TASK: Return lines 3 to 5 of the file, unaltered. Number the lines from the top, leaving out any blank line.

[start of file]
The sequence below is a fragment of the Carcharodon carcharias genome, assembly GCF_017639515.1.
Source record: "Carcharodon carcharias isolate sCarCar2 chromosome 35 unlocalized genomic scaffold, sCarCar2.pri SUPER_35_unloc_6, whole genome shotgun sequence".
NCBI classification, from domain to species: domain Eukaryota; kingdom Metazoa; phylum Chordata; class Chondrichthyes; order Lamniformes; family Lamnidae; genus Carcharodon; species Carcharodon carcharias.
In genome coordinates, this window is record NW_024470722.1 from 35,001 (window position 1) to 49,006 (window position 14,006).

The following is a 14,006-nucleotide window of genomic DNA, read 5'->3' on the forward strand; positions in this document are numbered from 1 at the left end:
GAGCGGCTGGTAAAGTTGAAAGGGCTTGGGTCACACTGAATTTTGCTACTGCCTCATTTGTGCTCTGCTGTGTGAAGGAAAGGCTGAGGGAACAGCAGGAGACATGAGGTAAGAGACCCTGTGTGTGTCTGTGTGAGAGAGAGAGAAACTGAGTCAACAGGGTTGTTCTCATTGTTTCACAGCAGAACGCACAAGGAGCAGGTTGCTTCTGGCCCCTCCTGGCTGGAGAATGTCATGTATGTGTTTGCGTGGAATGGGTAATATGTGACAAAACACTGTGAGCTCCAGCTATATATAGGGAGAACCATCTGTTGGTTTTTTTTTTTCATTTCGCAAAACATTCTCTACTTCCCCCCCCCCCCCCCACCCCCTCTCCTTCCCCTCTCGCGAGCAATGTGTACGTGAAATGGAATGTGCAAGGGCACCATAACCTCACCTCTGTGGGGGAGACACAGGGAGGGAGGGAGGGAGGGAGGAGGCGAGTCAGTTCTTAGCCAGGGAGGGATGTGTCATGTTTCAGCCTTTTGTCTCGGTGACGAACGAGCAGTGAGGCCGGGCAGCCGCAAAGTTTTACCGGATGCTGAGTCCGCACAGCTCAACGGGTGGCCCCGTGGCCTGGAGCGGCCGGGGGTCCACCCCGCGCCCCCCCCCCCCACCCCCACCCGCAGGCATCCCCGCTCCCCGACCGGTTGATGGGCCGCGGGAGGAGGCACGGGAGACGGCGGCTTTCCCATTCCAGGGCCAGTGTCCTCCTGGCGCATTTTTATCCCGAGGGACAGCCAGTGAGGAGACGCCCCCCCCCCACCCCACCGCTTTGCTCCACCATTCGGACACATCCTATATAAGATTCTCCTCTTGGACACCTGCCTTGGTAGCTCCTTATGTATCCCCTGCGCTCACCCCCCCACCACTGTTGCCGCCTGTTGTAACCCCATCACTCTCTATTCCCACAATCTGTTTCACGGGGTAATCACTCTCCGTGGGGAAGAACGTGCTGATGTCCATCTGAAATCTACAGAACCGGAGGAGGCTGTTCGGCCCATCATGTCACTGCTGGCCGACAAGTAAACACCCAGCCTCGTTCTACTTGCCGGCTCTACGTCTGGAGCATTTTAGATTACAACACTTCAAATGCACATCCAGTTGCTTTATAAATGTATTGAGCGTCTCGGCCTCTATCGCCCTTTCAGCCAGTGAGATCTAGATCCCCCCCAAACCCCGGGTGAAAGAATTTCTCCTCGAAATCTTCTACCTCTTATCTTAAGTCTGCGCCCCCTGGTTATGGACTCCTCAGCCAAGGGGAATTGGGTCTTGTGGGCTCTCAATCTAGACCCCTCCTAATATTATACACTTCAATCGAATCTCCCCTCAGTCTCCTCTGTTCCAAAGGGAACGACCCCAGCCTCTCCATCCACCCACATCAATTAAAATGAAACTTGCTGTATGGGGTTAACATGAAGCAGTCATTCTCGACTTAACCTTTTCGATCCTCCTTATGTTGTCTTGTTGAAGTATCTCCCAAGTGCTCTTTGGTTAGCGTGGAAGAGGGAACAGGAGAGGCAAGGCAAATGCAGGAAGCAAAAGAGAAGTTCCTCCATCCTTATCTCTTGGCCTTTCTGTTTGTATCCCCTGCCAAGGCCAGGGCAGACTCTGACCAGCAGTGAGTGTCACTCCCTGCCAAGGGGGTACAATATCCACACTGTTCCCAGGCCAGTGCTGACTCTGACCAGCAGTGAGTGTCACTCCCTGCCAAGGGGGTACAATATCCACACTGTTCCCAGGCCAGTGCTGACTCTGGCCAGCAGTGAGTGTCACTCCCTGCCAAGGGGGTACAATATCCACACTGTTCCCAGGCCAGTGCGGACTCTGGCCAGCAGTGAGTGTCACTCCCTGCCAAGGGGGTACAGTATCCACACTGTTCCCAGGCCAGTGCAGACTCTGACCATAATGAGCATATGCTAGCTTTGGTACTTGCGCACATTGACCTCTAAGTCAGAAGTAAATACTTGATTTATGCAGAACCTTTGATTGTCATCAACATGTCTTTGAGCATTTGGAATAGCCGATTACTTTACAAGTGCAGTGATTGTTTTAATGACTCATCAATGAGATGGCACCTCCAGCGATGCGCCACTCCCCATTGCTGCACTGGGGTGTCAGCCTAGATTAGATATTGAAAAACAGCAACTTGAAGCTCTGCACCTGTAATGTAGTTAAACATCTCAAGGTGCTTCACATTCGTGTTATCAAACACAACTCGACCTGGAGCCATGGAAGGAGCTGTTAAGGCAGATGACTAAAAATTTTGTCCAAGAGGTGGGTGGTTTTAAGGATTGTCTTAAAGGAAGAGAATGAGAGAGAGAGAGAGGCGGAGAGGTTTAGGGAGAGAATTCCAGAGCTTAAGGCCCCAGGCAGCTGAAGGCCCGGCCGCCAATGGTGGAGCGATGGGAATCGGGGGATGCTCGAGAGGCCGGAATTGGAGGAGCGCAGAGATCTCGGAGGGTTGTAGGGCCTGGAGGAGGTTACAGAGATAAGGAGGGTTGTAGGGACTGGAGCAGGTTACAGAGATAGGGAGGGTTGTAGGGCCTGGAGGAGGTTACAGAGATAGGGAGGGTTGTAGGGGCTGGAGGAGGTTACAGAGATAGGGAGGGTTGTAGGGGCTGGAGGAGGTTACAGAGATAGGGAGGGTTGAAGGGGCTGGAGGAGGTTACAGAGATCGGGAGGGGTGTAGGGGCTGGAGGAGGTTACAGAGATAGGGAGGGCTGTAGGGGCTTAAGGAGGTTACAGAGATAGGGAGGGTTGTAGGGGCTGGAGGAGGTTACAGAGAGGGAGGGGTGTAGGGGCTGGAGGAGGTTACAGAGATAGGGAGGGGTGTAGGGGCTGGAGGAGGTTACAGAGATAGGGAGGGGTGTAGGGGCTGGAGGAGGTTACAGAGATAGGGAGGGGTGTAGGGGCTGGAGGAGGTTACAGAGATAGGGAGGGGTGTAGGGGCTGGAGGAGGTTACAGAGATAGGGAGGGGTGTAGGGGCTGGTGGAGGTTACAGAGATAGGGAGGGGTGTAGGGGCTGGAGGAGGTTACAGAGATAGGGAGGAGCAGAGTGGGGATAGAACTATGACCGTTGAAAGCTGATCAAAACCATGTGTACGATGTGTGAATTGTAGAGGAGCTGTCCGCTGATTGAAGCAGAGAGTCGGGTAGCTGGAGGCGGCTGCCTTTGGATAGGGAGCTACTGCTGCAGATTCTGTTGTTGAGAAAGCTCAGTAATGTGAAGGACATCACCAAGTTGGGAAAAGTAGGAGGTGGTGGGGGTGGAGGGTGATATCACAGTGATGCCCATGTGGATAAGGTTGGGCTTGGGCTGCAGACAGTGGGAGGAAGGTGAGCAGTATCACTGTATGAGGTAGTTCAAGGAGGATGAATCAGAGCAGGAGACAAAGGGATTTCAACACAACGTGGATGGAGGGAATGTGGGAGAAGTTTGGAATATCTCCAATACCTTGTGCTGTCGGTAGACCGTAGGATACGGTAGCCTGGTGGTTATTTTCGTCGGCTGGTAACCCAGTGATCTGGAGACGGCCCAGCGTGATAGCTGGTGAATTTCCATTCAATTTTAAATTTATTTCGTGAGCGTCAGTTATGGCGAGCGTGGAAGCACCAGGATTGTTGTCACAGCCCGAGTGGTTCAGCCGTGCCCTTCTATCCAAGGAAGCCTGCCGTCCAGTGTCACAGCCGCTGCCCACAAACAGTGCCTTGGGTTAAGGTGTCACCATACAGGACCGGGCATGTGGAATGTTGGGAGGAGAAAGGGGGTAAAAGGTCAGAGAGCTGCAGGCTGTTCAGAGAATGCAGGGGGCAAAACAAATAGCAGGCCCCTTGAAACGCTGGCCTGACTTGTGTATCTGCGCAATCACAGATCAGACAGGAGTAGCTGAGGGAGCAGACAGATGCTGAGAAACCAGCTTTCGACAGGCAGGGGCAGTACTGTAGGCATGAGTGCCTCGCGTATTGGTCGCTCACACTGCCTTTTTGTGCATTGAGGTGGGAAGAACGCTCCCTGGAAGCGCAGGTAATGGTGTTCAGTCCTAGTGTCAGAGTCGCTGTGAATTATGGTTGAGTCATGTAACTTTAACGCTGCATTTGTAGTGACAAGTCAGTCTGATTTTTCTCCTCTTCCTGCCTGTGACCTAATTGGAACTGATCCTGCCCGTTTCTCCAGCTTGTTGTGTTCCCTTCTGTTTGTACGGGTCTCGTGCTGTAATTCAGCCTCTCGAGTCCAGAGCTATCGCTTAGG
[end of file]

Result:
NCBI classification, from domain to species: domain Eukaryota; kingdom Metazoa; phylum Chordata; class Chondrichthyes; order Lamniformes; family Lamnidae; genus Carcharodon; species Carcharodon carcharias.
In genome coordinates, this window is record NW_024470722.1 from 35,001 (window position 1) to 49,006 (window position 14,006).

The following is a 14,006-nucleotide window of genomic DNA, read 5'->3' on the forward strand; positions in this document are numbered from 1 at the left end: